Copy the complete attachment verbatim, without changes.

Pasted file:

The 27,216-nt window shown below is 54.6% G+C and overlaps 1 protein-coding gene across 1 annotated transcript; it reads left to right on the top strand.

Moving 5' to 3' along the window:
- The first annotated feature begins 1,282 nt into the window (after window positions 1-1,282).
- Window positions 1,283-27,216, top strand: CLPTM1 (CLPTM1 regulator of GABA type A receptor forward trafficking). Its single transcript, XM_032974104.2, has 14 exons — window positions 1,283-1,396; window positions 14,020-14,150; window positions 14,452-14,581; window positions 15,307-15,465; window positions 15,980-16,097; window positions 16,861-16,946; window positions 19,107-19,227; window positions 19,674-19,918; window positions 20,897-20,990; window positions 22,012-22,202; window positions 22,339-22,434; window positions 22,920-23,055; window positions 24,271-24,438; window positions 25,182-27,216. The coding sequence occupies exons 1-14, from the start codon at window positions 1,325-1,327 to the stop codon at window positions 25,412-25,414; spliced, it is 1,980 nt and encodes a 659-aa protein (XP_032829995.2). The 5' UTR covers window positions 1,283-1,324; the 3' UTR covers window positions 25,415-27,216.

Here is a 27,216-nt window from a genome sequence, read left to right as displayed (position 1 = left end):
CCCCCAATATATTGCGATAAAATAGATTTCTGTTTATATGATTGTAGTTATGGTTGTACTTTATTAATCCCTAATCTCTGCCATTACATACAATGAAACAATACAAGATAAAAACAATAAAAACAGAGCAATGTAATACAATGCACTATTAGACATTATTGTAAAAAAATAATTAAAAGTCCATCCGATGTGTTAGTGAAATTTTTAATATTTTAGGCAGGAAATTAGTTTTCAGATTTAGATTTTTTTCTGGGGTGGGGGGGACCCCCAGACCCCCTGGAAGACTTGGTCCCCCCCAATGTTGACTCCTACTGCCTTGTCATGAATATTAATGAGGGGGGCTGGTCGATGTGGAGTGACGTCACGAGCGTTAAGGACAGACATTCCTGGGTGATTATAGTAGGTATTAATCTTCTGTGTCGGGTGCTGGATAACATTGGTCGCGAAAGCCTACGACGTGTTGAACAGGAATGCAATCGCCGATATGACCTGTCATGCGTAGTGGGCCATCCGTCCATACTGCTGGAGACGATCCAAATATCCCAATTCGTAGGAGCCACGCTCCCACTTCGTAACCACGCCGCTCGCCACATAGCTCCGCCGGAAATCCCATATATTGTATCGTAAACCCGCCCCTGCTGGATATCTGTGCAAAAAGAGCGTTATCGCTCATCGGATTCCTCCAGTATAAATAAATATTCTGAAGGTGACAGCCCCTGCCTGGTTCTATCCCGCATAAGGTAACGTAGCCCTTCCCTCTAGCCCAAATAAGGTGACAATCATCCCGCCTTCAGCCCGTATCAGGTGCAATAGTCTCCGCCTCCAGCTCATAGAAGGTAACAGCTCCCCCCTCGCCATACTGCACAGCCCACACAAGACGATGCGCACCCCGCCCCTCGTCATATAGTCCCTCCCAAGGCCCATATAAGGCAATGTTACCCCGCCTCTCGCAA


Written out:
The 27,216-nt window shown below is 54.6% G+C and overlaps 1 protein-coding gene across 1 annotated transcript; it reads left to right on the top strand.

Moving 5' to 3' along the window:
- The first annotated feature begins 1,282 nt into the window (after window positions 1-1,282).
- Window positions 1,283-27,216, top strand: CLPTM1 (CLPTM1 regulator of GABA type A receptor forward trafficking). Its single transcript, XM_032974104.2, has 14 exons — window positions 1,283-1,396; window positions 14,020-14,150; window positions 14,452-14,581; window positions 15,307-15,465; window positions 15,980-16,097; window positions 16,861-16,946; window positions 19,107-19,227; window positions 19,674-19,918; window positions 20,897-20,990; window positions 22,012-22,202; window positions 22,339-22,434; window positions 22,920-23,055; window positions 24,271-24,438; window positions 25,182-27,216. The coding sequence occupies exons 1-14, from the start codon at window positions 1,325-1,327 to the stop codon at window positions 25,412-25,414; spliced, it is 1,980 nt and encodes a 659-aa protein (XP_032829995.2). The 5' UTR covers window positions 1,283-1,324; the 3' UTR covers window positions 25,415-27,216.

Here is a 27,216-nt window from a genome sequence, read left to right as displayed (position 1 = left end):
CCCCCAATATATTGCGATAAAATAGATTTCTGTTTATATGATTGTAGTTATGGTTGTACTTTATTAATCCCTAATCTCTGCCATTACATACAATGAAACAATACAAGATAAAAACAATAAAAACAGAGCAATGTAATACAATGCACTATTAGACATTATTGTAAAAAAATAATTAAAAGTCCATCCGATGTGTTAGTGAAATTTTTAATATTTTAGGCAGGAAATTAGTTTTCAGATTTAGATTTTTTTCTGGGGTGGGGGGGACCCCCAGACCCCCTGGAAGACTTGGTCCCCCCCAATGTTGACTCCTACTGCCTTGTCATGAATATTAATGAGGGGGGCTGGTCGATGTGGAGTGACGTCACGAGCGTTAAGGACAGACATTCCTGGGTGATTATAGTAGGTATTAATCTTCTGTGTCGGGTGCTGGATAACATTGGTCGCGAAAGCCTACGACGTGTTGAACAGGAATGCAATCGCCGATATGACCTGTCATGCGTAGTGGGCCATCCGTCCATACTGCTGGAGACGATCCAAATATCCCAATTCGTAGGAGCCACGCTCCCACTTCGTAACCACGCCGCTCGCCACATAGCTCCGCCGGAAATCCCATATATTGTATCGTAAACCCGCCCCTGCTGGATATCTGTGCAAAAAGAGCGTTATCGCTCATCGGATTCCTCCAGTATAAATAAATATTCTGAAGGTGACAGCCCCTGCCTGGTTCTATCCCGCATAAGGTAACGTAGCCCTTCCCTCTAGCCCAAATAAGGTGACAATCATCCCGCCTTCAGCCCGTATCAGGTGCAATAGTCTCCGCCTCCAGCTCATAGAAGGTAACAGCTCCCCCCTCGCCATACTGCACAGCCCACACAAGACGATGCGCACCCCGCCCCTCGTCATATAGTCCCTCCCAAGGCCCATATAAGGCAATGTTACCCCGCCTCTCGCAA